Muni ’07 budget avoids fare hikes

Muni officials submitted a budget for next year that avoids fare increases for the vast majority of passengers, but public transportation watchdogs said the city has not done enough to ensure that increases or service cuts won’t return in future years.

The proposed $682 million budget for the Municipal Transportation Agency has an expenditure budget nearly $100,000 higher than last year’s, a 16.5 percent increase, but will be balanced with the help of additional revenues anticipated from various agencies and increases to parking rates and fares, according to MTA CEO Nathaniel Ford. Cracking down on fare evaders through the hiring of 27 new inspectors and 13 additional station agents will generate an additional $14.8 million, he said.

The proposed budget includes $20 million for preventative maintenance, $10 million to create a “rainy day” operating reserve and $1.9 million for enhanced safety and security measures. Ford said he hopes to reduce the number of Muni accidents that have resulted in serious injury or death, as well as costly legal settlements.

“We’ve had an alarming growth in the number of claims this agency has paid out,” said Ford, who said he was unprepared to give a total dollar amount on the cost of legal settlements at the board’s Budget and Finance Committee meeting Wednesday.

Supervisor Chris Daly said that, although the proposed budget appears to offer the transit agency a fiscal “reprieve” in 2006-07, he was concerned about deficits already projected for future years. Before the meeting, he joined a coalition of transit advocates in a press conference calling on the MTA to begin looking for additional revenue sources now to stave off fare hikes and service cuts in the future.

Ford confirmed that, due to expected increases in labor and fuel costs, the agency is projected to face a $43.7 million deficit in fiscal year 2009-2010, which could grow to an estimated $61.4 million in FY 2020.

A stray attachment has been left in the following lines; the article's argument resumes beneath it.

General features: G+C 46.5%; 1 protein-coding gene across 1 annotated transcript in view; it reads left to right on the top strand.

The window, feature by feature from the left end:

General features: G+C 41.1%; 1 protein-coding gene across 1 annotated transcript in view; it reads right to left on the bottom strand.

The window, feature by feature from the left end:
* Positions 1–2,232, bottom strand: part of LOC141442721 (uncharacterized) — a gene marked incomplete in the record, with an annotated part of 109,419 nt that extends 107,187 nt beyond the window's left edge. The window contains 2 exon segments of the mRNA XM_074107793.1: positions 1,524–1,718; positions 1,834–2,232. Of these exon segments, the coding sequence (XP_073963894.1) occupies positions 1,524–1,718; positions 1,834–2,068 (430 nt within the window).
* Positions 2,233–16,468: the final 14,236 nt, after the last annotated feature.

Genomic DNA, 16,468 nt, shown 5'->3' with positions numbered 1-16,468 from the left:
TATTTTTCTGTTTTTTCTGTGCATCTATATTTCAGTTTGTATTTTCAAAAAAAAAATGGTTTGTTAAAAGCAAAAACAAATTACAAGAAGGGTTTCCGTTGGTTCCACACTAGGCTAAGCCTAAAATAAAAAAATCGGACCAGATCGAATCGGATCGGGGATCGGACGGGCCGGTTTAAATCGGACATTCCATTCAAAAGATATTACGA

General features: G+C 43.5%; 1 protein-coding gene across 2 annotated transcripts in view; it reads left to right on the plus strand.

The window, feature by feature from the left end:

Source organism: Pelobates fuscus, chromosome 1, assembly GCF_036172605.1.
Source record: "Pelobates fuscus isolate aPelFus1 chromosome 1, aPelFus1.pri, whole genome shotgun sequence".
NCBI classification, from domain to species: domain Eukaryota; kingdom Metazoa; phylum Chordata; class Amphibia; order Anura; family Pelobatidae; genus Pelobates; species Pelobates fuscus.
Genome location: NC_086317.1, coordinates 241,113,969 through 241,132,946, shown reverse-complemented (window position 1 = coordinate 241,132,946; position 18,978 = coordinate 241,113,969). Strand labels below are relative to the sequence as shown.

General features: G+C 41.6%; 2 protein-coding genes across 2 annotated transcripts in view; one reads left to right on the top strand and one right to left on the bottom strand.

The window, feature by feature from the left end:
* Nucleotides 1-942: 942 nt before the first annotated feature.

Sarah Karlinsky, a policy director for the San Francisco Planning and Urban Research Association, noted that the advocacy group had recently released a report onMuni’s budget problems that included numerous recommendations for generating new revenue, including improving enforcement of current downtown parking pricing rules, improved enforcement of parking violations, increasing on-street parking prices and expanding residential permit parking fees for more areas in The City.

beslinger@examiner.com

Bay Area NewsLocalTransittransportation

If you find our journalism valuable and relevant, please consider joining our Examiner membership program.
Find out more at www.sfexaminer.com/join/

Just Posted

A ban on smoking or vaping in multi-unit buildings has drawn opposition from cannabis advocates, who say it would leave users with no legal place to consume a legal substance. (Shutterstock)
Cannabis group slams Yee’s proposed apartment smoking ban as ‘classist’

Legislation would impose fines of $1,000 a day on repeat violators

The most dangerous behaviors by drivers include failing to yield right-of-way at crosswalks, unsafe speeding and failing to stop at red lights or stop signs. <ins>(Ekevara Kitpowsong/Special to S.F. Examiner)</ins>
Hetch Hetchy in Yosemite, which supplies water to San Francisco, is among the concerns of the San Francisco Public Utilities Commission, which is undergoing a change of leadership. <ins>(Courtesy SFPUC)</ins>
Changes in leadership at SFPUC spark concern, hope for future water policy

Will agency’s new commissioner continue to support Big Ag?

Supervisor Shamann Walton joined with community members to speak out against rising homicides, which have taken a heavy toll in the Bayview-Hunters Point in 2020. (Samantha Laurey/ Special to S.F Examiner)
SF homicides surpass 2019 total with month left in year

Police attribute rise to COVID-19, shootings and deadly gang violence

A screenshot from SFPD body worn camera
New videos show police shooting man armed with knife, frying pan

Police say Antonio Estrada set fire to apartment building before shooting

Most Read